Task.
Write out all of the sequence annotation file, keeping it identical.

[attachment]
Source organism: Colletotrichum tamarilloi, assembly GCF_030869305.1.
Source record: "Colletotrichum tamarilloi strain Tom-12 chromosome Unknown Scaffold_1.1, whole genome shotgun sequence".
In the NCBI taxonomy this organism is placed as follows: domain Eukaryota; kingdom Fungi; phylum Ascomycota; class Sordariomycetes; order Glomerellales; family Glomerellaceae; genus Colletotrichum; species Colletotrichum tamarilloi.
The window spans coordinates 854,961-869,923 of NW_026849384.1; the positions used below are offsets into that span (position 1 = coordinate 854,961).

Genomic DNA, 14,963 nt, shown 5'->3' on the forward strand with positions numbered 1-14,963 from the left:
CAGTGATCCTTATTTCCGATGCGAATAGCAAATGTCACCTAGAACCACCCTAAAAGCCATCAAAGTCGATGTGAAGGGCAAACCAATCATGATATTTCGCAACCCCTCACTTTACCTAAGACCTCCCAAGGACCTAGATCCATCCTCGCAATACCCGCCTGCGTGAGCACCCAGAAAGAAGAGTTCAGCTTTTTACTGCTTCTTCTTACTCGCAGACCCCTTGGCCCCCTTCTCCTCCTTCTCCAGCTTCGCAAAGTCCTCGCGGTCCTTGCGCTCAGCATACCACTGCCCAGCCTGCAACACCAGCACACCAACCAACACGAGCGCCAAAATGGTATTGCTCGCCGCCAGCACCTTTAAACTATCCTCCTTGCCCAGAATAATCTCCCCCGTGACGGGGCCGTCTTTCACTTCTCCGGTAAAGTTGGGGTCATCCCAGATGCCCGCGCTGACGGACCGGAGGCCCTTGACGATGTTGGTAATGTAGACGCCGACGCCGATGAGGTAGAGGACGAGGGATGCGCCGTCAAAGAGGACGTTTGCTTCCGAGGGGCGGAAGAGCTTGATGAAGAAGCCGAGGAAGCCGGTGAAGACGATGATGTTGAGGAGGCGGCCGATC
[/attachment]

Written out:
Source organism: Colletotrichum tamarilloi, assembly GCF_030869305.1.
Source record: "Colletotrichum tamarilloi strain Tom-12 chromosome Unknown Scaffold_1.1, whole genome shotgun sequence".
In the NCBI taxonomy this organism is placed as follows: domain Eukaryota; kingdom Fungi; phylum Ascomycota; class Sordariomycetes; order Glomerellales; family Glomerellaceae; genus Colletotrichum; species Colletotrichum tamarilloi.
The window spans coordinates 854,961-869,923 of NW_026849384.1; the positions used below are offsets into that span (position 1 = coordinate 854,961).

Genomic DNA, 14,963 nt, shown 5'->3' on the forward strand with positions numbered 1-14,963 from the left:
CAGTGATCCTTATTTCCGATGCGAATAGCAAATGTCACCTAGAACCACCCTAAAAGCCATCAAAGTCGATGTGAAGGGCAAACCAATCATGATATTTCGCAACCCCTCACTTTACCTAAGACCTCCCAAGGACCTAGATCCATCCTCGCAATACCCGCCTGCGTGAGCACCCAGAAAGAAGAGTTCAGCTTTTTACTGCTTCTTCTTACTCGCAGACCCCTTGGCCCCCTTCTCCTCCTTCTCCAGCTTCGCAAAGTCCTCGCGGTCCTTGCGCTCAGCATACCACTGCCCAGCCTGCAACACCAGCACACCAACCAACACGAGCGCCAAAATGGTATTGCTCGCCGCCAGCACCTTTAAACTATCCTCCTTGCCCAGAATAATCTCCCCCGTGACGGGGCCGTCTTTCACTTCTCCGGTAAAGTTGGGGTCATCCCAGATGCCCGCGCTGACGGACCGGAGGCCCTTGACGATGTTGGTAATGTAGACGCCGACGCCGATGAGGTAGAGGACGAGGGATGCGCCGTCAAAGAGGACGTTTGCTTCCGAGGGGCGGAAGAGCTTGATGAAGAAGCCGAGGAAGCCGGTGAAGACGATGATGTTGAGGAGGCGGCCGATC